Welcome to our blog!

The Marine Mammal Center is a nonprofit veterinary hospital, research, and educational center dedicated to the rescue and rehabilitation of ill and injured marine mammals and the study of their health. Since 1975, the Center has rescued and treated more than 16,500 marine mammals and has accumulated a body of knowledge about marine mammal and ocean health. Through public education about marine mammals, the Center hopes to foster ocean stewardship and conservation. For more information, visit http://www.marinemammalcenter.org/

Sunday, July 19, 2009

No More Freeways for Fruitvale!

Video by The Marine Mammal Center

After almost a month of rehabilitation at the Center, Fruitvale is now back in the ocean where he belongs.  Saturday, he along with five other rehabbed sea lions were loaded into carriers and onto the Kitty Kat for the 27 mile choppy journey out to the Farallon Islands.  The Kitty Kat is operated by SF Bay Whale Watching which kindly allowed us some space on their boat to transport Fruitvale and his buddies Anquet, Hondo, Metheny, Prelude, and Superstar.  Rescue volunteer Marjorie Boor (who picked up Fruitvale from Oakland Animal Control) as well as naturalists Trish Mirabella and Nicole Lee were on board to help with the release and answer questions from the guests who were pleasantly surprised that the whale watching trip they signed up for included a special stop to drop off some unique passengers.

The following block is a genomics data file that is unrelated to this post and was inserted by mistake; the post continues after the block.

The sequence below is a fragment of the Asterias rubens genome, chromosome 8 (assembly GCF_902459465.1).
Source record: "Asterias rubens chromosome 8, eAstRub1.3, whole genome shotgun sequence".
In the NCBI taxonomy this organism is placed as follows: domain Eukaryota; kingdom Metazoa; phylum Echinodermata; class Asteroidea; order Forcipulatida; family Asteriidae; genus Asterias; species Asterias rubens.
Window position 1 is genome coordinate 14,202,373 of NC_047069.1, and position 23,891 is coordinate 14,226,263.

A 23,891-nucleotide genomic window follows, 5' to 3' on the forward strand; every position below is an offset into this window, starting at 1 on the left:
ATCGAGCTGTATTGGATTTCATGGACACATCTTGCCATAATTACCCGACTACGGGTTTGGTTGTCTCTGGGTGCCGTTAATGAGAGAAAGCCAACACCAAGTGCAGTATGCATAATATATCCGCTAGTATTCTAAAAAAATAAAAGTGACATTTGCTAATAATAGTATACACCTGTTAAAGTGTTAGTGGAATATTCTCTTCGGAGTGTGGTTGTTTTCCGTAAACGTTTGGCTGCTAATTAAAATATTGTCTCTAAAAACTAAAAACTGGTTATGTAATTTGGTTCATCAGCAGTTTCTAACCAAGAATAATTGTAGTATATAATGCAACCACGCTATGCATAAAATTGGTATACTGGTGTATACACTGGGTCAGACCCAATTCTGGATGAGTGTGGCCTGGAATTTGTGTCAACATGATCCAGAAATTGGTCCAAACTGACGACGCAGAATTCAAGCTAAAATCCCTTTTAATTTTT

Fruitvale was found on a busy freeway in Oakland on June 22 and volunteers and staff had been caring for him ever since helping to get him stronger and healthier.  Fruitvale, like hundreds of other sea lions we're rescuing these days, was malnourished - the food he would instinctively forage for along the coast had simply disappeared.  Sadly, many of these animals will not survive due to the medical conditions resulting from malnourishment.  So far this year we've rescued over 1,000 marine mammals of all species including over 720 sea lions.  Our yearly average number of rescues is about 600 animals, so this year is proving to be a very busy one for us and one where we have a lot of little mouths to feed!  We wish Fruitvale and the other healthy sea lions released Saturday the best.

1 comment:

Annces said...

Maybe you should also use some of the funding to patrol the waters close to the coast to find out who is fishing there, that should not be. The animals are having their food stolen from them near the shores. This is the primary problem.

Ann Frances